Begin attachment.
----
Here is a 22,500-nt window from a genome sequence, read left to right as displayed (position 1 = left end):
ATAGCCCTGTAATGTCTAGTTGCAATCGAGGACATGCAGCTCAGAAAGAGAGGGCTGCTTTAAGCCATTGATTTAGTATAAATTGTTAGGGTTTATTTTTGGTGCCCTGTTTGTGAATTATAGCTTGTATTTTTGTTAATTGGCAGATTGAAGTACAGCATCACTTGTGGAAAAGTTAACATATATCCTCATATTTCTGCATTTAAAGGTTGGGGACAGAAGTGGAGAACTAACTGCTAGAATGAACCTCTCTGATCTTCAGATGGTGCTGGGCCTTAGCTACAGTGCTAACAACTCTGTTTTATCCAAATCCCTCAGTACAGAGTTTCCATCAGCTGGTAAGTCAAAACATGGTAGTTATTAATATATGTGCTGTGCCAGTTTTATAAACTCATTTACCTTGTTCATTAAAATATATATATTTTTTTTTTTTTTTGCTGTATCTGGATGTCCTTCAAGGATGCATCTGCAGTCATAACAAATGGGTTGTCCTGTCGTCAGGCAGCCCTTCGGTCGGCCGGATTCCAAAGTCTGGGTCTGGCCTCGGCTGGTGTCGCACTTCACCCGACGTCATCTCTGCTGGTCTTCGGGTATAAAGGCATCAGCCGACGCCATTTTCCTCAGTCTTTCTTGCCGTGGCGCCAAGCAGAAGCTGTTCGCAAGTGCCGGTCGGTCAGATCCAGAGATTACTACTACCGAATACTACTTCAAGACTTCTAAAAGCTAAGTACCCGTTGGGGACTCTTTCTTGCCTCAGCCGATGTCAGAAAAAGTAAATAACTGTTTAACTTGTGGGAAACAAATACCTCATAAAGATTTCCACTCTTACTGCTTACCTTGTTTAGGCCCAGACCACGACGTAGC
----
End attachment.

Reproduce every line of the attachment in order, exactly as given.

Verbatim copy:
Here is a 22,500-nt window from a genome sequence, read left to right as displayed (position 1 = left end):
ATAGCCCTGTAATGTCTAGTTGCAATCGAGGACATGCAGCTCAGAAAGAGAGGGCTGCTTTAAGCCATTGATTTAGTATAAATTGTTAGGGTTTATTTTTGGTGCCCTGTTTGTGAATTATAGCTTGTATTTTTGTTAATTGGCAGATTGAAGTACAGCATCACTTGTGGAAAAGTTAACATATATCCTCATATTTCTGCATTTAAAGGTTGGGGACAGAAGTGGAGAACTAACTGCTAGAATGAACCTCTCTGATCTTCAGATGGTGCTGGGCCTTAGCTACAGTGCTAACAACTCTGTTTTATCCAAATCCCTCAGTACAGAGTTTCCATCAGCTGGTAAGTCAAAACATGGTAGTTATTAATATATGTGCTGTGCCAGTTTTATAAACTCATTTACCTTGTTCATTAAAATATATATATTTTTTTTTTTTTTTGCTGTATCTGGATGTCCTTCAAGGATGCATCTGCAGTCATAACAAATGGGTTGTCCTGTCGTCAGGCAGCCCTTCGGTCGGCCGGATTCCAAAGTCTGGGTCTGGCCTCGGCTGGTGTCGCACTTCACCCGACGTCATCTCTGCTGGTCTTCGGGTATAAAGGCATCAGCCGACGCCATTTTCCTCAGTCTTTCTTGCCGTGGCGCCAAGCAGAAGCTGTTCGCAAGTGCCGGTCGGTCAGATCCAGAGATTACTACTACCGAATACTACTTCAAGACTTCTAAAAGCTAAGTACCCGTTGGGGACTCTTTCTTGCCTCAGCCGATGTCAGAAAAAGTAAATAACTGTTTAACTTGTGGGAAACAAATACCTCATAAAGATTTCCACTCTTACTGCTTACCTTGTTTAGGCCCAGACCACGACGTAGC